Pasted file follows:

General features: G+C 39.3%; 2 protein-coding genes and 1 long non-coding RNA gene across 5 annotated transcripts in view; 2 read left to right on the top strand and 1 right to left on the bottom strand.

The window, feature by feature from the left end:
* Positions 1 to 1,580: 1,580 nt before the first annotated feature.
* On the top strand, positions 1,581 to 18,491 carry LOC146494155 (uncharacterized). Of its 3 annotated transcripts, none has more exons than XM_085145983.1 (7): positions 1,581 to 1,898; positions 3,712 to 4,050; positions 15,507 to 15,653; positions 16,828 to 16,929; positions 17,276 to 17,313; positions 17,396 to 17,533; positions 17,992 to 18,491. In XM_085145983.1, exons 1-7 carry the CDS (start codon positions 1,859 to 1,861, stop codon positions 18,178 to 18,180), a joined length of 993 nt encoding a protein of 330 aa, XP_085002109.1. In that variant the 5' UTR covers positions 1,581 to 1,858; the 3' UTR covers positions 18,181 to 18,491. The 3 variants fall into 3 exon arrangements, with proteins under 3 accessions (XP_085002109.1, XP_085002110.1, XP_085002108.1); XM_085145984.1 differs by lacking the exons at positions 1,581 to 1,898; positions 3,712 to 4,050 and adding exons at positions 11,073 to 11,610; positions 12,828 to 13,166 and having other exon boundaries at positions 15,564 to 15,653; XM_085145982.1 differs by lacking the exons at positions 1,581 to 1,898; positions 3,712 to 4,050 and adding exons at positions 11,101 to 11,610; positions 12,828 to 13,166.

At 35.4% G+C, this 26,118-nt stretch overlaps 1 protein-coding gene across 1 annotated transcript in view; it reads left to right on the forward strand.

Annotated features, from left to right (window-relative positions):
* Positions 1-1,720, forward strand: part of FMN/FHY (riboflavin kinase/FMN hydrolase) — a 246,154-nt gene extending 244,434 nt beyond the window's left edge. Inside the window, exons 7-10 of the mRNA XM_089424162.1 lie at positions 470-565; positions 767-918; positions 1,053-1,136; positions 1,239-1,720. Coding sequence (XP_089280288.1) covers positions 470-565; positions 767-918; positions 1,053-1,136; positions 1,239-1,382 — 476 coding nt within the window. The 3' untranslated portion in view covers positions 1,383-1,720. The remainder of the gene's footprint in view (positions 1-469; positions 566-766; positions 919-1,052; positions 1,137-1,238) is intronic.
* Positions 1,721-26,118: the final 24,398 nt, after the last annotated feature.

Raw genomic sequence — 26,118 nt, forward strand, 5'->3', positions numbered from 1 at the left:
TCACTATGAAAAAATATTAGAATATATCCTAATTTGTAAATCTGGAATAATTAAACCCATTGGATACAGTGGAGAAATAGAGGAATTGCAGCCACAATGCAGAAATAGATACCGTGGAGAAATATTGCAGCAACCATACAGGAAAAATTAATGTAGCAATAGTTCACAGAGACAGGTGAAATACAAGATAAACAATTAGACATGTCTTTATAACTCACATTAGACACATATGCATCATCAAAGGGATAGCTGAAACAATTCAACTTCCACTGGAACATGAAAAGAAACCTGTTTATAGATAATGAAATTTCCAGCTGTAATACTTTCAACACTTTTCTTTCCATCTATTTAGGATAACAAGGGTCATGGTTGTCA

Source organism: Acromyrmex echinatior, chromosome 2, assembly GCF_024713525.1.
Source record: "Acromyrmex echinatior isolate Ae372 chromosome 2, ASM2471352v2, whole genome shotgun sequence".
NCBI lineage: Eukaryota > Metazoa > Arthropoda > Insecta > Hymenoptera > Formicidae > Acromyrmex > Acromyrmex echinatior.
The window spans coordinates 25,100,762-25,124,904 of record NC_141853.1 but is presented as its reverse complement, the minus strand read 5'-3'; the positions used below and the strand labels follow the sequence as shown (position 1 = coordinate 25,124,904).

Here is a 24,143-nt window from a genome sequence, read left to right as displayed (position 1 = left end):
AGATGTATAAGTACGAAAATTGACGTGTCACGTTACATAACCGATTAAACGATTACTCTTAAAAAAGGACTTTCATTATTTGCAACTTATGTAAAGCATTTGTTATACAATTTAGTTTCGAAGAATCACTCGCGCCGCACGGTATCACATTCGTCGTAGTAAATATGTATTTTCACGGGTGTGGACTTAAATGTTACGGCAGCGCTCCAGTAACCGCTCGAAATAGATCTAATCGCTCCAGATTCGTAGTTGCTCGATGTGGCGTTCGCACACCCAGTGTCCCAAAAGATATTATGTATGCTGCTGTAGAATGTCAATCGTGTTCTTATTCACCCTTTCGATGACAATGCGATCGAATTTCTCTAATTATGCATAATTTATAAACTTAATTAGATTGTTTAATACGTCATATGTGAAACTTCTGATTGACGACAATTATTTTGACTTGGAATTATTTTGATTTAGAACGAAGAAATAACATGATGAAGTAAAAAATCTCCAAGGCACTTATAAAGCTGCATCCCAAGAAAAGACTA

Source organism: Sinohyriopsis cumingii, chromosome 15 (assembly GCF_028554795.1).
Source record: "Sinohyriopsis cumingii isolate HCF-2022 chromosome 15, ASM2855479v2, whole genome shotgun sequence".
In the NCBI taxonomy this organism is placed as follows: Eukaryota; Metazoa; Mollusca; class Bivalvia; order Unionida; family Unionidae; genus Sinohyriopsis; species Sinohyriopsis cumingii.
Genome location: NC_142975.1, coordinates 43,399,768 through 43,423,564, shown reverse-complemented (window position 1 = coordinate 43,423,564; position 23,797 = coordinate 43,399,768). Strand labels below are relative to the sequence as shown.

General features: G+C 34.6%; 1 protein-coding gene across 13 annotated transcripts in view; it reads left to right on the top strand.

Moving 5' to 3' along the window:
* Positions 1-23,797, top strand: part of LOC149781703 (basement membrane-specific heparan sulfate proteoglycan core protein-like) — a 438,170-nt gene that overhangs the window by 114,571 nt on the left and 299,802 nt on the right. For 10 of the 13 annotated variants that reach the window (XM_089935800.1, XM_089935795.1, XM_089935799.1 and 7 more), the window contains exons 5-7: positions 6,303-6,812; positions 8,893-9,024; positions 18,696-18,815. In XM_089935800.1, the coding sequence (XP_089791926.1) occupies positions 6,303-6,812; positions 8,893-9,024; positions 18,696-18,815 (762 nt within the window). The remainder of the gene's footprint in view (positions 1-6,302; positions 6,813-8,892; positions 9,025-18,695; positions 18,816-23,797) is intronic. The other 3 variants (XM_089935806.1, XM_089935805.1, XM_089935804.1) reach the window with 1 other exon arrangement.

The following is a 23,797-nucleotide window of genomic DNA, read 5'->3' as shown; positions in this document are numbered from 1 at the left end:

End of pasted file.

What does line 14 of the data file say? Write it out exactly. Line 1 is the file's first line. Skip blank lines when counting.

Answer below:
The window spans coordinates 25,100,762-25,124,904 of record NC_141853.1 but is presented as its reverse complement, the minus strand read 5'-3'; the positions used below and the strand labels follow the sequence as shown (position 1 = coordinate 25,124,904).